The July media launch of Uniqlo X Lemaire in Paris. Photo: Piczo/Uniqlo
If social media is a barometer of the changing winds of fashion, we can see then that subtlety is not on trend. Yet, the quiet can be discerned in the chaos, and the most persistent hush comes from the discreet styles that continue to characterise the collaborations between Uniqlo and its chosen partner-designers—none more so than the latest with the new French label Lemaire.
It may seem odd to describe Lemaire as new. Designer Christophe Lemaire has been creating under his eponymous label since 1992, following internships with high-profile names such Yves Saint Laurent, Christian Lacroix and Thierry Mugler. But he truly blipped into the radar when he was appointed the artistic director of Lacoste in 2001—a position he held for 10 years before joining Hermès in 2010 after Jean Paul Gaultier left. He stepped down as artistic director last year. The label Lemaire, conceived with his girlfriend Sarah-Linh Tran around the same time he joined Hermès, is, therefore, a baby of a venture.
Despite the relative newness of the label, and a lack of marquee-name recognition, Uniqlo was keen to initiate the collaboration with Lemaire. The brand’s appeal to Japan’s biggest fast fashion label is understandable: Uniqlo is a master of practical clothes with modern sensibility, Lemaire is a proponent of pared-down elegance. Both are clearly from the same planet. Most shoppers call what Uniqlo offers basics, but the brand prefers to market its clothing as Lifewear—to be worn, and with regularity. This is very much in line with Lemaire’s own “attentive details designed for everyday life”. As Mr Lemaire told Vogue UK, “Our philosophy is close to Uniqlo’s. Uniqlo designs quality garments for everyday life. It’s is not trend-driven.”
The result, launched today across the globe, is nothing short of splendid. In many ways, it recalls Uniqlo’s partnership with Jil Sander in 2009. If the clothes are ironed and taken out of Uniqlo’s utilitarian setting and placed on racks more suited for quality merchandise, they could have been a Lemaire diffusion line deserving of its own free-standing boutique. That, for many observers, is the true strength of Uniqlo—the ability, despite its mass-market standing, to produce superior clothes that belie their humbler production origins. These are no doubt simple garments, but the simplicity attests to Uniqlo’s strength in generating affordable and consumable sophistication that has selling power. As designers with purity of aesthetics are wont to say, it’s a lot harder to do simple than to embellish.
Uniqlo X Lemaire’s output is, however, not uncomplicated clothes stripped down to the point where they become devoid of character. The capsule of 30 pieces for women and 25 for men is clearly conceived with control: in the proportions, in the volumes, and in the details. Nothing is exaggerated, yet there’s much in the shapes (looser) and lengths (longer) to entice. Mr Lemaire’s sense of chic is reminiscent of Helmut Lang’s, circa 1986, but it’s a lot more relaxed, as in a tunic. You sense that if the late Yves Saint Laurent had the inclination to design a minimalist collection with a nod to British classics in his holiday home of Marrakesh, this would be how it might turn out. And the unexpected touches, such as the distinctive, lower-than-usual pocket placement, are rather a joy to behold. For those who know their own style (and size) well, these are clothes that allow you to skip the fitting room; you just know they look good.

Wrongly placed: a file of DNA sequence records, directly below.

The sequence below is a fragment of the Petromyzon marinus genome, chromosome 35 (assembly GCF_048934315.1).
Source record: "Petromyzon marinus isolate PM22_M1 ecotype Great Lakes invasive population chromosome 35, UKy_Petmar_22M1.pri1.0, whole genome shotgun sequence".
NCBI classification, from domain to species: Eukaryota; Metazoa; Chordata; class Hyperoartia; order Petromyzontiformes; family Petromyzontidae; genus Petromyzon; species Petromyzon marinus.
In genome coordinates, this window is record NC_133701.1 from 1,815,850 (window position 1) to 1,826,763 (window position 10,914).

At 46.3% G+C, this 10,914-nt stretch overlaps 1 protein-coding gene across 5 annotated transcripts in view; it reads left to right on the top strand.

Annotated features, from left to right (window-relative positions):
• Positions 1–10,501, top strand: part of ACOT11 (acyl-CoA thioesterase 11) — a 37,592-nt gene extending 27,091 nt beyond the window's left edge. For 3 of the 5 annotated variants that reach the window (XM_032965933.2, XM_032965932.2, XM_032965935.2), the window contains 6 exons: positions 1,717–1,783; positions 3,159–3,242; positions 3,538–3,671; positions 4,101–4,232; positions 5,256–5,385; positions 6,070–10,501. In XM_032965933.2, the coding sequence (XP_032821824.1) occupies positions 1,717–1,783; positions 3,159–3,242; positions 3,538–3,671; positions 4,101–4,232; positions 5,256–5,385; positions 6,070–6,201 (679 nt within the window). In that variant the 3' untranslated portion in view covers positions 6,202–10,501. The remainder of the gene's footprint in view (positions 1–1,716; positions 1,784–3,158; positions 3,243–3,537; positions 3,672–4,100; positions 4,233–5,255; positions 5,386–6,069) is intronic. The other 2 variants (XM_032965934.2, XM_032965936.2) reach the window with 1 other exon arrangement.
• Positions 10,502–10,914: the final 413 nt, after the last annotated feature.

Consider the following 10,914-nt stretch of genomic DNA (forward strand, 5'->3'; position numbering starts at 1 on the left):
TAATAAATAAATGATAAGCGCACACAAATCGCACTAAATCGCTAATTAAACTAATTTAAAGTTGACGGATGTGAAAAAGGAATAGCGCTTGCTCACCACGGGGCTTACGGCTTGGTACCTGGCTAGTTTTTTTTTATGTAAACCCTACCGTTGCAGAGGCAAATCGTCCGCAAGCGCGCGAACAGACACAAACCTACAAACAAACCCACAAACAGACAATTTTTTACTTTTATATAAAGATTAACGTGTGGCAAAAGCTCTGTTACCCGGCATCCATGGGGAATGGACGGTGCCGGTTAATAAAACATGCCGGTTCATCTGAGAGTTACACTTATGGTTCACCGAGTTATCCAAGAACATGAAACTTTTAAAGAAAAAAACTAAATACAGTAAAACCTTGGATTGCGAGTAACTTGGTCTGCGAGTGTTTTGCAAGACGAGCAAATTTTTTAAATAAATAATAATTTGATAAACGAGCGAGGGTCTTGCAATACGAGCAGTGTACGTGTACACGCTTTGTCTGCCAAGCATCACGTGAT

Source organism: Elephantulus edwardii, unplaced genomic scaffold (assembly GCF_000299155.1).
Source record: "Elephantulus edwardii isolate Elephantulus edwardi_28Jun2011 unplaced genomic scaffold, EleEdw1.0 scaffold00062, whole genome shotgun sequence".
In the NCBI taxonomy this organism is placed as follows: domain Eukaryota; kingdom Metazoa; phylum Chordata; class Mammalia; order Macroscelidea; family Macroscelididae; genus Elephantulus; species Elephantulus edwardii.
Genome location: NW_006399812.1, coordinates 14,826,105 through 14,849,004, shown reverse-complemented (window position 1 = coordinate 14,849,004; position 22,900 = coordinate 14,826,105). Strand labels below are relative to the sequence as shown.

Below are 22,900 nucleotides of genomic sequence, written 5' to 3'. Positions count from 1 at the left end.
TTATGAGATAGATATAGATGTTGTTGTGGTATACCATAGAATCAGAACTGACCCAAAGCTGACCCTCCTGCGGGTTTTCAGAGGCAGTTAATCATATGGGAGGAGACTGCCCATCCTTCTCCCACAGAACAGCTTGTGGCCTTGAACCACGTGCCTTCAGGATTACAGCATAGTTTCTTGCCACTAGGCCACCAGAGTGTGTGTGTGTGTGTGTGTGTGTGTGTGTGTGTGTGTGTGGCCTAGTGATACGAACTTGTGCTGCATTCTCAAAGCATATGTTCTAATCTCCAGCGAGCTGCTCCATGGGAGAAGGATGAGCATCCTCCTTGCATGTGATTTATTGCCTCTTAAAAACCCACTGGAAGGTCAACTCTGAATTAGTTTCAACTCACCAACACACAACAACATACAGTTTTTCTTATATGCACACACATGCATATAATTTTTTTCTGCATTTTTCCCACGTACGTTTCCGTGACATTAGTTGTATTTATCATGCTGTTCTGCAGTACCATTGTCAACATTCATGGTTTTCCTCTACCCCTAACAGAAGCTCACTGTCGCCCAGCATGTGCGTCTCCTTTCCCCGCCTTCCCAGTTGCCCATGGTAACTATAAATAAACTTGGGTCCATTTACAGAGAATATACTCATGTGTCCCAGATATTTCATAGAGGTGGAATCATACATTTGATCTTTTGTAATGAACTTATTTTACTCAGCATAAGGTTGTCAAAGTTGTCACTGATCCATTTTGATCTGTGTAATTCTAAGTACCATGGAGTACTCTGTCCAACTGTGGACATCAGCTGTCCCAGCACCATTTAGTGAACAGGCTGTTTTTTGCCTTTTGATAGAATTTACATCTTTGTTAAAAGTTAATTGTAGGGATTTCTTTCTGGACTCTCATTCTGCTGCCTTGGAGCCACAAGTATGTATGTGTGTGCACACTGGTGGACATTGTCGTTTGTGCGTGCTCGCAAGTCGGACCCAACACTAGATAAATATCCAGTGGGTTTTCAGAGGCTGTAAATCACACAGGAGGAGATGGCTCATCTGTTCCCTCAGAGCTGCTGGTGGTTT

After the one-hour press preview at Uniqlo’s Ion Orchard store this morning, expectant fans descended on the collection with a fervour palpable at a book launch. The atmosphere was not manic, as it typically is at the debut of other fast fashion collaborations. The shoppers picked quickly—the selected pieces stuffed into baskets, while those unable to find the right size looked with dismay. By noon, all the wearable stuff—mostly blouses and shirts suited to equatorial climate—were snapped up. It was revealed by the staff that some of the items will be re-stocked at 7pm. Fifteen minutes before that, a motley crowd had gathered. Those saleable items could not be replenished quickly enough. Many, clearly with a mission, stood around like scavenging animals, waiting to target the pieces the minute they make their appearance. It’s shopping with a mission that’s not impossible.
These are clothes, too, that are likely to survive any wardrobe’s annual edit. In fact, it is hard to imagine discarding buys from Uniqlo’s tasteful collaborations, past and present. From the European minimalism of Jil Sander (whose career comeback was made possible by Uniqlo) to the urban-military hybrid of Kiminori Morishita (of 08Sircus fame) to the happily-tweaked classics of Jun Takahashi’s Undercover, the standout is our ability to wear these clothes from then till now and, very likely, longer after. Despite the glaring shift to bombastic fashion among consumers, Uniqlo has stuck to its better-basics approach to merchandising.
While many are waiting eagerly for the season’s most touted collaboration, H&M X Balmain, and will no doubt queue overnight to get into the store on the morning of the launch, here at Uniqlo, the low-velocity scramble imparts some dignity to the experience that’s very much in keeping with the muted appeal of Uniqlo X Lemaire. Quiet may not be the new loud, but it certainly speaks volumes.
Uniqlo X Lemaire is available at Uniqlo, Ion Orchard. Photos: Uniqlo